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One Perfect Rose

One Perfect Rose


by Dorothy Parker

Stanza 1 Summary

Get out the microscope, because we’re going through this poem line-by-line.

Line 1

A single flow'r he sent me, since we met.

  • The speaker has received one flower from her man since they met. (For the record, "flow'r" just means that you should pronounce "flower" as one syllable, not two. So, instead of saying "flow-er," it should sound more like "flowr." Why do this? Well, we're guessing that it's got something to do with the meter of the poem. For more on that, go check out "Form and Meter.")
  • We're wondering why the speaker mentions that it's just a "single" flower. It's almost like she's saying: "He's only given me 1 flower! Uno!"
  • Hmmm, maybe this dude isn't Mr. Right, but Mr. Bad Boyfriend.

Line 2

All tenderly his messenger he chose;

  • The speaker very "tenderly," or lovingly, selected a messenger. Wait, wait, wait. What messenger?
  • Is the speaker talking about the flower delivery guy? Hmm, probably not.
  • The messenger is likely the "flower." Of course, it's not really an actual messenger. So this is a metaphor.
  • So what message is the flower bringing? We'll probably learn about that later.
  • For now, though, we can say that generally a flower is a messenger of love, affection, sympathy, and all that other good, mushy stuff.
  • Maybe Mr. Bad Boyfriend isn't so bad after all.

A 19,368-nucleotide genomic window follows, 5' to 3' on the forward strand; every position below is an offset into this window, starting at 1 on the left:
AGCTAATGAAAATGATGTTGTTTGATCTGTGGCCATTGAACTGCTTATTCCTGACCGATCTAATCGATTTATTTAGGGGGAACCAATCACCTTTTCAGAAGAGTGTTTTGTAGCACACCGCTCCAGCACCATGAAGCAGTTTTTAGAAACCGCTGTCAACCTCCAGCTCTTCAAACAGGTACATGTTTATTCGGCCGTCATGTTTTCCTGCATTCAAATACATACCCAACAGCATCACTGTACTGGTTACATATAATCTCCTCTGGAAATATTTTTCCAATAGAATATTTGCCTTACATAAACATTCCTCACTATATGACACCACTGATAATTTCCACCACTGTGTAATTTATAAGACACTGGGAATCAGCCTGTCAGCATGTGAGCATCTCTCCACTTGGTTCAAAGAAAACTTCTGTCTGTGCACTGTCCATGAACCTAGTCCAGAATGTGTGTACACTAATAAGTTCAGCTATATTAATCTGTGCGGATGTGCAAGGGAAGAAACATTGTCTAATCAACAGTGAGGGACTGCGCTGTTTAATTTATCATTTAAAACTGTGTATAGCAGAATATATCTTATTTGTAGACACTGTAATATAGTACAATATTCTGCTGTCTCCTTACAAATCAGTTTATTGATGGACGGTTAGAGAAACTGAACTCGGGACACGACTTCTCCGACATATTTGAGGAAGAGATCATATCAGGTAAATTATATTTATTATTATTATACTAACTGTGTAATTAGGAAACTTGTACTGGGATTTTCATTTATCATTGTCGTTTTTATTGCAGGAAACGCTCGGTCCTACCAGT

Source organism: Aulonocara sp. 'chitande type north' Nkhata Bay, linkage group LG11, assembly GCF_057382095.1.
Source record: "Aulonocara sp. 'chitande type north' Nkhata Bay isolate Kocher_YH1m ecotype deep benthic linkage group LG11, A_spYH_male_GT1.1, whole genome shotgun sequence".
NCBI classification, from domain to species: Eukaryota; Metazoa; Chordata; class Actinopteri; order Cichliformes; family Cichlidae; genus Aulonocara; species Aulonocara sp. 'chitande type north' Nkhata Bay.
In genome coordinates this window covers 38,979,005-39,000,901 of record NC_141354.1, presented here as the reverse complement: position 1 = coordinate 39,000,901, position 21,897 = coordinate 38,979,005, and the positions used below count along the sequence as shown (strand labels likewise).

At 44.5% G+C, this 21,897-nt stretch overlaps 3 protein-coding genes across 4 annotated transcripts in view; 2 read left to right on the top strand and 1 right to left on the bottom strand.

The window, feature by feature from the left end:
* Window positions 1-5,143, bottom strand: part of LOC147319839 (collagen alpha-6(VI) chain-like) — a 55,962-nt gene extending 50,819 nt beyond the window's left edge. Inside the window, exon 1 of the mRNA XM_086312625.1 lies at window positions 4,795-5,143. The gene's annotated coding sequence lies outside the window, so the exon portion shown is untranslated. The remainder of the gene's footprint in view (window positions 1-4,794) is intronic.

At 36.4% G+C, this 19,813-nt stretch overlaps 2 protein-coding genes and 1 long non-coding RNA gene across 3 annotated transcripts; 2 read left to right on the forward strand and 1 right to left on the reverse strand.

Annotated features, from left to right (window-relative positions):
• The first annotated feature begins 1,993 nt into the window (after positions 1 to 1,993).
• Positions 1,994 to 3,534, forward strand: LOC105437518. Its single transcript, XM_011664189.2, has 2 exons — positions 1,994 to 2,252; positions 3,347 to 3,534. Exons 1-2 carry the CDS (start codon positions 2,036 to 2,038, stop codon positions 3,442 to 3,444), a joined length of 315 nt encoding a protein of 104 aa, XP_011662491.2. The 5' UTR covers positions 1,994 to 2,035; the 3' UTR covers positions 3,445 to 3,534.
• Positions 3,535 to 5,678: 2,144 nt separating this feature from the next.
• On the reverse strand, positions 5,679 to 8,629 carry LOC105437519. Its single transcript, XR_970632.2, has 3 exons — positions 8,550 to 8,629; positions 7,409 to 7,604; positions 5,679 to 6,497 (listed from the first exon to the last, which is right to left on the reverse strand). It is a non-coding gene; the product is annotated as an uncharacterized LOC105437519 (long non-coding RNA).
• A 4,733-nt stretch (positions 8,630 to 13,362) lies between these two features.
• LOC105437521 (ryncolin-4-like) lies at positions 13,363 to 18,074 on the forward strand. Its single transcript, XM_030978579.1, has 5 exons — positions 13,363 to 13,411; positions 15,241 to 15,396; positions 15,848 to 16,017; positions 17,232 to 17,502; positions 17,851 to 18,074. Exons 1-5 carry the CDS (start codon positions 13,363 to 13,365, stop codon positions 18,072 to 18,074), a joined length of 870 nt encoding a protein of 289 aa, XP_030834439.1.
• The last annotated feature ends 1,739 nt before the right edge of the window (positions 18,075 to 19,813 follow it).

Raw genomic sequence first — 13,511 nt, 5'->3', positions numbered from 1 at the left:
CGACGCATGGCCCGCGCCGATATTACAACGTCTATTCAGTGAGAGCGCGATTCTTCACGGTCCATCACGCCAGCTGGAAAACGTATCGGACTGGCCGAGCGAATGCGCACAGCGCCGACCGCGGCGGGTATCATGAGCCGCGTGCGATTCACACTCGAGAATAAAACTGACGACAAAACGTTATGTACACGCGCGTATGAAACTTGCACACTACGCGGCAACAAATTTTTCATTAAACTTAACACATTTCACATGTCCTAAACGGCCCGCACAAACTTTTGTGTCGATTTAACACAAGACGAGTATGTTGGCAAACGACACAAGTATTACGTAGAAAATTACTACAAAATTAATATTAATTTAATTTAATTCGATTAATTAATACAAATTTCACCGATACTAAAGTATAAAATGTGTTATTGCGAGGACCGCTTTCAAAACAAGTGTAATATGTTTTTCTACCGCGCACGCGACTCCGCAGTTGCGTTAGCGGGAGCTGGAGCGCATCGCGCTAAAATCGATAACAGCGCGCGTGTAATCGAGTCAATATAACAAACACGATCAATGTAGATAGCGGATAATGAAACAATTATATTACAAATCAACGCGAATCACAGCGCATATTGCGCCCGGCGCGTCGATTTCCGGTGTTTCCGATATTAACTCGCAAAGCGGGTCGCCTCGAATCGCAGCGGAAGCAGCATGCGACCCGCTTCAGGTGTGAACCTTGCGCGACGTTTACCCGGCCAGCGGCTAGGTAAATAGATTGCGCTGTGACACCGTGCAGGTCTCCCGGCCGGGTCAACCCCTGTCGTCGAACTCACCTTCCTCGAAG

Lines 3-4

Deep-hearted, pure, with scented dew still wet—
One perfect rose.

  • The speaker starts to get all poetic and all tender now.
  • The flower she has received is "Deep-hearted, pure," and "wet" with dew. This isn't one of those cheap, wilted knock-offs. It's a perfect rose. PER-FECT. Perfecto. Perfectamundo.
  • (Psst, doesn't this description of the rose remind you of the perfect kiss? Pure, deep, and wet? Um, like these.) 
  • Still, what does it mean for a flower to be "deep-hearted"? Does it have a "heart" just like an artichoke does? Eh, no, not really. 
  • Maybe it's really, really, red, which makes the speaker think it has a strong heart? Or maybe the speaker is confusing the guy's heartfelt gesture with the rose itself?
  • We'd be willing to bet that all of these possibilities are at work at the same time.
  • On top of all this, the rose is wet with some kind of scented dew. Hmm. Maybe it's the guy's cologne?
  • She probably also has in mind both the beautiful odor of the rose and that earthy smell that plants sometimes emit.
  • Rhyme alert! In this stanza, the first and third lines rhyme, as do the second and fourth. More on that in our "Form and Meter" section.

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